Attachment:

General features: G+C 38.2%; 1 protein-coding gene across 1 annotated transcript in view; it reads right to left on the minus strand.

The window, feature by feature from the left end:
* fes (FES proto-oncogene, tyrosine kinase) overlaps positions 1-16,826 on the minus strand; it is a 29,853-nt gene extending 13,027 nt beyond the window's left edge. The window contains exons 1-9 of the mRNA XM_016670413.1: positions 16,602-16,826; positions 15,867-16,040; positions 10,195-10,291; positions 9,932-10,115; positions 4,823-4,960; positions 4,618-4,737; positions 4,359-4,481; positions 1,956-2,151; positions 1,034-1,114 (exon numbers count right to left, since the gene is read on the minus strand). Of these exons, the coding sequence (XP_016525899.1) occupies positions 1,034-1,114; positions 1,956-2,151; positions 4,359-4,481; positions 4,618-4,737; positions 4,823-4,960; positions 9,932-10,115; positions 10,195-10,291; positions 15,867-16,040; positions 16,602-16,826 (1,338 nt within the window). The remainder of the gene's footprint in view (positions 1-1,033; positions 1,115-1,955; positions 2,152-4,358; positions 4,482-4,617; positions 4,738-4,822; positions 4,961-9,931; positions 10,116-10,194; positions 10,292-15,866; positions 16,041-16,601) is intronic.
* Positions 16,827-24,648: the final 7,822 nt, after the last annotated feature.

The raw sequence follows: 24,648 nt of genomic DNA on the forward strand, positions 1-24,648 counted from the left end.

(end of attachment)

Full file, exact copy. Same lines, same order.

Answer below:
General features: G+C 38.2%; 1 protein-coding gene across 1 annotated transcript in view; it reads right to left on the minus strand.

The window, feature by feature from the left end:
* fes (FES proto-oncogene, tyrosine kinase) overlaps positions 1-16,826 on the minus strand; it is a 29,853-nt gene extending 13,027 nt beyond the window's left edge. The window contains exons 1-9 of the mRNA XM_016670413.1: positions 16,602-16,826; positions 15,867-16,040; positions 10,195-10,291; positions 9,932-10,115; positions 4,823-4,960; positions 4,618-4,737; positions 4,359-4,481; positions 1,956-2,151; positions 1,034-1,114 (exon numbers count right to left, since the gene is read on the minus strand). Of these exons, the coding sequence (XP_016525899.1) occupies positions 1,034-1,114; positions 1,956-2,151; positions 4,359-4,481; positions 4,618-4,737; positions 4,823-4,960; positions 9,932-10,115; positions 10,195-10,291; positions 15,867-16,040; positions 16,602-16,826 (1,338 nt within the window). The remainder of the gene's footprint in view (positions 1-1,033; positions 1,115-1,955; positions 2,152-4,358; positions 4,482-4,617; positions 4,738-4,822; positions 4,961-9,931; positions 10,116-10,194; positions 10,292-15,866; positions 16,041-16,601) is intronic.
* Positions 16,827-24,648: the final 7,822 nt, after the last annotated feature.

The raw sequence follows: 24,648 nt of genomic DNA on the forward strand, positions 1-24,648 counted from the left end.